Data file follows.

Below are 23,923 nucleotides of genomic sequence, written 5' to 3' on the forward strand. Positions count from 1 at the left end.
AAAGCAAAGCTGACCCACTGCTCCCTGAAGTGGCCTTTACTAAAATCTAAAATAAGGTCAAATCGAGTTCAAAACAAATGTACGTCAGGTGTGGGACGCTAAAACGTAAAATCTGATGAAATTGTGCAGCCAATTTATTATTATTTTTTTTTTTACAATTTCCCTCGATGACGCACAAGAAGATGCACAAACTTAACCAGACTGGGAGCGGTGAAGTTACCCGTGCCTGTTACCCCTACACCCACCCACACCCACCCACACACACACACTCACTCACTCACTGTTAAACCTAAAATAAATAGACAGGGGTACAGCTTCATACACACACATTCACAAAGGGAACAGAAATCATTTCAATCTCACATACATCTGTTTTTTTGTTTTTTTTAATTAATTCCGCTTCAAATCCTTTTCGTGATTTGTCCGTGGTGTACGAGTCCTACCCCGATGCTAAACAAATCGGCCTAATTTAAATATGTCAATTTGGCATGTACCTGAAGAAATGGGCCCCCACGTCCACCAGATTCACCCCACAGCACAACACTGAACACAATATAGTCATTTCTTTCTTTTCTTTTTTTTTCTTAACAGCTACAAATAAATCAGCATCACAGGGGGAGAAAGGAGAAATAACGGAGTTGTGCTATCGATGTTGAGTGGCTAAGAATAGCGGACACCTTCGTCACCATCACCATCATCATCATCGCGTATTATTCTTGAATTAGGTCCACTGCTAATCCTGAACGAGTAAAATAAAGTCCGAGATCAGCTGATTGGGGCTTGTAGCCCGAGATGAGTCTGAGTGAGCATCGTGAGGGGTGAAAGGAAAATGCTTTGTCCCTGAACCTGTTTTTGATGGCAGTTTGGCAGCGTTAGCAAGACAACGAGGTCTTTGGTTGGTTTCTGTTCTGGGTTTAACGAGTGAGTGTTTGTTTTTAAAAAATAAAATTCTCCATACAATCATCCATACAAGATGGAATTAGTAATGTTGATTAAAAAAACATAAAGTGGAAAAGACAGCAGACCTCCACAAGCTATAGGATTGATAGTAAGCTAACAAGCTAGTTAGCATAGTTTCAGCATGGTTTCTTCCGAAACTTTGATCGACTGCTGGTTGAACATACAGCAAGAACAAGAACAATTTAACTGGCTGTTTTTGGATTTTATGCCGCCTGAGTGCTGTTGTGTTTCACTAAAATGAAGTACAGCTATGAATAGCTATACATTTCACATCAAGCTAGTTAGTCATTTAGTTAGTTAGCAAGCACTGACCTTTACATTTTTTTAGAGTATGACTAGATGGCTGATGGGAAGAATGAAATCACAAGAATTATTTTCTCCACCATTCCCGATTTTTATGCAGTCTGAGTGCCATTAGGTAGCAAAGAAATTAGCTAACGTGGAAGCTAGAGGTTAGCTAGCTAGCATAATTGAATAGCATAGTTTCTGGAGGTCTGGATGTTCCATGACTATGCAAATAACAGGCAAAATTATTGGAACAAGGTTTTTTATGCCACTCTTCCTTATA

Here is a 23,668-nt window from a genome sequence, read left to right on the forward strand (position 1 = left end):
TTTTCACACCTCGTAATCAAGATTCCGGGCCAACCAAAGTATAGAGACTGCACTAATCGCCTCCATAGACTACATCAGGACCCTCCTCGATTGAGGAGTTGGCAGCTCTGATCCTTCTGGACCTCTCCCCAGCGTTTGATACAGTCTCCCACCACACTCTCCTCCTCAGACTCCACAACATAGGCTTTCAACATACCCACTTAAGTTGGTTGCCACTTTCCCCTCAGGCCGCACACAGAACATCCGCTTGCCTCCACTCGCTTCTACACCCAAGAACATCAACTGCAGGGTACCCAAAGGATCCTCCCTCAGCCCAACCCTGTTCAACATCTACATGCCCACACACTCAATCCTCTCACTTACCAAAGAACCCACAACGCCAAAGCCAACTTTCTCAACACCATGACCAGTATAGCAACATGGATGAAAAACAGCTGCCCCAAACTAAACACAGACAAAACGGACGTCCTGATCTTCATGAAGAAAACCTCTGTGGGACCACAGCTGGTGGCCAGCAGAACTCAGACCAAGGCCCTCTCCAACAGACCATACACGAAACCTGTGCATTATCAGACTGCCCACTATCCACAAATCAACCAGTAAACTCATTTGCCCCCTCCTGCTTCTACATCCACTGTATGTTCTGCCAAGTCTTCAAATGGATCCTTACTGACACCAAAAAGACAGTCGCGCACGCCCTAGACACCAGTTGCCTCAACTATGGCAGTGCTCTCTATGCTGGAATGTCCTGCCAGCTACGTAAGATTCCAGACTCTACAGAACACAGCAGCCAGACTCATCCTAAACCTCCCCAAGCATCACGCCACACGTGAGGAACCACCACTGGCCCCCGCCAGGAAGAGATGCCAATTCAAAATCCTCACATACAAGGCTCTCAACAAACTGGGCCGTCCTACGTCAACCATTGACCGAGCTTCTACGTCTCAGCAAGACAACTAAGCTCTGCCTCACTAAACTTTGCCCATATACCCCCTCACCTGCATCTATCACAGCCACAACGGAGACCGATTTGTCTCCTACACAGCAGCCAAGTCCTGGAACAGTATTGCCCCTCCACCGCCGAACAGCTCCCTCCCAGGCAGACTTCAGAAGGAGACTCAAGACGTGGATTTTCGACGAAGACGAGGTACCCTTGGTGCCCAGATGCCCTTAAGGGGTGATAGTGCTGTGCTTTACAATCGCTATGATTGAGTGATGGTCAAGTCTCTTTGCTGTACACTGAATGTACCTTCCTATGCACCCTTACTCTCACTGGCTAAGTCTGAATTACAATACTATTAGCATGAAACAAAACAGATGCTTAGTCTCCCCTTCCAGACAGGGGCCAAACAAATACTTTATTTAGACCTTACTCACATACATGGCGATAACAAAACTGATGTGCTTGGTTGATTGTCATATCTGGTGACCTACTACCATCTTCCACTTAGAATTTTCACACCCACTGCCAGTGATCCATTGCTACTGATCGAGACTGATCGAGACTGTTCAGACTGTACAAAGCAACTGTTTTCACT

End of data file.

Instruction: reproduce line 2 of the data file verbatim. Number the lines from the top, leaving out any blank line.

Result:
AAAGCAAAGCTGACCCACTGCTCCCTGAAGTGGCCTTTACTAAAATCTAAAATAAGGTCAAATCGAGTTCAAAACAAATGTACGTCAGGTGTGGGACGCTAAAACGTAAAATCTGATGAAATTGTGCAGCCAATTTATTATTATTTTTTTTTTTACAATTTCCCTCGATGACGCACAAGAAGATGCACAAACTTAACCAGACTGGGAGCGGTGAAGTTACCCGTGCCTGTTACCCCTACACCCACCCACACCCACCCACACACACACACTCACTCACTCACTGTTAAACCTAAAATAAATAGACAGGGGTACAGCTTCATACACACACATTCACAAAGGGAACAGAAATCATTTCAATCTCACATACATCTGTTTTTTTGTTTTTTTTAATTAATTCCGCTTCAAATCCTTTTCGTGATTTGTCCGTGGTGTACGAGTCCTACCCCGATGCTAAACAAATCGGCCTAATTTAAATATGTCAATTTGGCATGTACCTGAAGAAATGGGCCCCCACGTCCACCAGATTCACCCCACAGCACAACACTGAACACAATATAGTCATTTCTTTCTTTTCTTTTTTTTTCTTAACAGCTACAAATAAATCAGCATCACAGGGGGAGAAAGGAGAAATAACGGAGTTGTGCTATCGATGTTGAGTGGCTAAGAATAGCGGACACCTTCGTCACCATCACCATCATCATCATCGCGTATTATTCTTGAATTAGGTCCACTGCTAATCCTGAACGAGTAAAATAAAGTCCGAGATCAGCTGATTGGGGCTTGTAGCCCGAGATGAGTCTGAGTGAGCATCGTGAGGGGTGAAAGGAAAATGCTTTGTCCCTGAACCTGTTTTTGATGGCAGTTTGGCAGCGTTAGCAAGACAACGAGGTCTTTGGTTGGTTTCTGTTCTGGGTTTAACGAGTGAGTGTTTGTTTTTAAAAAATAAAATTCTCCATACAATCATCCATACAAGATGGAATTAGTAATGTTGATTAAAAAAACATAAAGTGGAAAAGACAGCAGACCTCCACAAGCTATAGGATTGATAGTAAGCTAACAAGCTAGTTAGCATAGTTTCAGCATGGTTTCTTCCGAAACTTTGATCGACTGCTGGTTGAACATACAGCAAGAACAAGAACAATTTAACTGGCTGTTTTTGGATTTTATGCCGCCTGAGTGCTGTTGTGTTTCACTAAAATGAAGTACAGCTATGAATAGCTATACATTTCACATCAAGCTAGTTAGTCATTTAGTTAGTTAGCAAGCACTGACCTTTACATTTTTTTAGAGTATGACTAGATGGCTGATGGGAAGAATGAAATCACAAGAATTATTTTCTCCACCATTCCCGATTTTTATGCAGTCTGAGTGCCATTAGGTAGCAAAGAAATTAGCTAACGTGGAAGCTAGAGGTTAGCTAGCTAGCATAATTGAATAGCATAGTTTCTGGAGGTCTGGATGTTCCATGACTATGCAAATAACAGGCAAAATTATTGGAACAAGGTTTTTTATGCCACTCTTCCTTATA